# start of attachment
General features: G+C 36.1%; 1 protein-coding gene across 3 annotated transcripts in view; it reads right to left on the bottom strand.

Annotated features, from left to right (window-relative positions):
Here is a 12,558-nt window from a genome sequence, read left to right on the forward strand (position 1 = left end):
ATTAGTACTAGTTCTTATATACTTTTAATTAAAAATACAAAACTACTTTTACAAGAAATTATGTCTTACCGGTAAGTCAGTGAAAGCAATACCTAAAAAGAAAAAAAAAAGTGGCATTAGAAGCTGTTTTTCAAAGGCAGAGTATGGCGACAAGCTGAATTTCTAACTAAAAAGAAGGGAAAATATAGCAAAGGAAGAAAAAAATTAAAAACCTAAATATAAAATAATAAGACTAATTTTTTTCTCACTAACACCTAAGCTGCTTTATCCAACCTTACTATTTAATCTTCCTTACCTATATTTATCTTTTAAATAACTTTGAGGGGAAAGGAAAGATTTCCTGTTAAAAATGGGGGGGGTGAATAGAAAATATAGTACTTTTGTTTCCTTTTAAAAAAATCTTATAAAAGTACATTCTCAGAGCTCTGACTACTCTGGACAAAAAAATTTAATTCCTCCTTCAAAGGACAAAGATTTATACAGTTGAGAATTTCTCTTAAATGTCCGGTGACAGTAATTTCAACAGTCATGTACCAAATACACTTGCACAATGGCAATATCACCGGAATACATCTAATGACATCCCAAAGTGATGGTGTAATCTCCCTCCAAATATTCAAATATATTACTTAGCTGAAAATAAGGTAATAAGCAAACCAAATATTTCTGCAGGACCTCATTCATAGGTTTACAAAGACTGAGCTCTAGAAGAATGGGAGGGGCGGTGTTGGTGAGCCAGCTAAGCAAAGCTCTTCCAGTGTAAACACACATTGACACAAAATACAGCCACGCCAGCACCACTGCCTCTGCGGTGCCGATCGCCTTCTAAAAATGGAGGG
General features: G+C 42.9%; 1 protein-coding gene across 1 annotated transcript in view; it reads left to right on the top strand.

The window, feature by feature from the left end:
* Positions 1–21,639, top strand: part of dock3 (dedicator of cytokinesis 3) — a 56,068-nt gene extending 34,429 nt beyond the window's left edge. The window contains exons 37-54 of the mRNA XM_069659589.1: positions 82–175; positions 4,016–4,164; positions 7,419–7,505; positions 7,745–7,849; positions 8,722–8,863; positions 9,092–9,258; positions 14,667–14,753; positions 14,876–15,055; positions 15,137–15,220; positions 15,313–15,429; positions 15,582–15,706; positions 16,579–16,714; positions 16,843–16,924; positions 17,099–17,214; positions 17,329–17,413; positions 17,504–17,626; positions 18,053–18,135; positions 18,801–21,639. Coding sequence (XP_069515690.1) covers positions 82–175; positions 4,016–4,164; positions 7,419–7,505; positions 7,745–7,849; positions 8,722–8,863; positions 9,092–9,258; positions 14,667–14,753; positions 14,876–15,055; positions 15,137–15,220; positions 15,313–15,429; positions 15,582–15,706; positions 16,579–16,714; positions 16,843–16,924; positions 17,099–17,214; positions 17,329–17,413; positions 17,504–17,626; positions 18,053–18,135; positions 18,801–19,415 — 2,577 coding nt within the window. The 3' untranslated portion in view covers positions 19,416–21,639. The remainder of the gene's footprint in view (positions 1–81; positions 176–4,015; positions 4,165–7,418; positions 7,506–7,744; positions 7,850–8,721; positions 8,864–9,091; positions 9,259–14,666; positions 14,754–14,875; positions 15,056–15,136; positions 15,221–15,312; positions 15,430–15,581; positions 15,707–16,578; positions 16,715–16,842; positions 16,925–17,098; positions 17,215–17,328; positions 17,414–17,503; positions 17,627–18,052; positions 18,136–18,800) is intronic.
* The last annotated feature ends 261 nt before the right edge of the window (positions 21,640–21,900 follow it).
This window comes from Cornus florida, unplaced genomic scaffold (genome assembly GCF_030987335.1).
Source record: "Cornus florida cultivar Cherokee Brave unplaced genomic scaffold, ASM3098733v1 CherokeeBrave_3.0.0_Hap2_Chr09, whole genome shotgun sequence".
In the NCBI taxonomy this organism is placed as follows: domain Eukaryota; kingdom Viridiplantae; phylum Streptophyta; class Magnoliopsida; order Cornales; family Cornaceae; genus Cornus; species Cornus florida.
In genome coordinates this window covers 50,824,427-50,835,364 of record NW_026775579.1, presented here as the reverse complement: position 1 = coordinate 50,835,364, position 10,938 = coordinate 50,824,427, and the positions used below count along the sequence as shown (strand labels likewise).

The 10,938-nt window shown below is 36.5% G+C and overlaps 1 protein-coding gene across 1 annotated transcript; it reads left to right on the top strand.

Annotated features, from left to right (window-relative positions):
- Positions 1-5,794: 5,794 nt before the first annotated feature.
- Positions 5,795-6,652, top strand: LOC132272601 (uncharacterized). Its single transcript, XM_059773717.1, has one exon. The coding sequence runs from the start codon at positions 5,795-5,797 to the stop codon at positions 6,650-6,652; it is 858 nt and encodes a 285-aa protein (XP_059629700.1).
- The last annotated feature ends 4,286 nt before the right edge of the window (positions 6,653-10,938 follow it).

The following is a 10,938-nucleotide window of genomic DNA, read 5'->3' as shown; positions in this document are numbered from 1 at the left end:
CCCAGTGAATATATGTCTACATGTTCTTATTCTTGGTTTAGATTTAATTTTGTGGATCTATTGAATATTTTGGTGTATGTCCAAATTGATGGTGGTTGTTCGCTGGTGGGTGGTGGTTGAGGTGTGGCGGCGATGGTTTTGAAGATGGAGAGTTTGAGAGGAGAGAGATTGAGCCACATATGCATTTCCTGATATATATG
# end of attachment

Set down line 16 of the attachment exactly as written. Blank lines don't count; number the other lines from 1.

- Positions 5,795-6,652, top strand: LOC132272601 (uncharacterized). Its single transcript, XM_059773717.1, has one exon. The coding sequence runs from the start codon at positions 5,795-5,797 to the stop codon at positions 6,650-6,652; it is 858 nt and encodes a 285-aa protein (XP_059629700.1).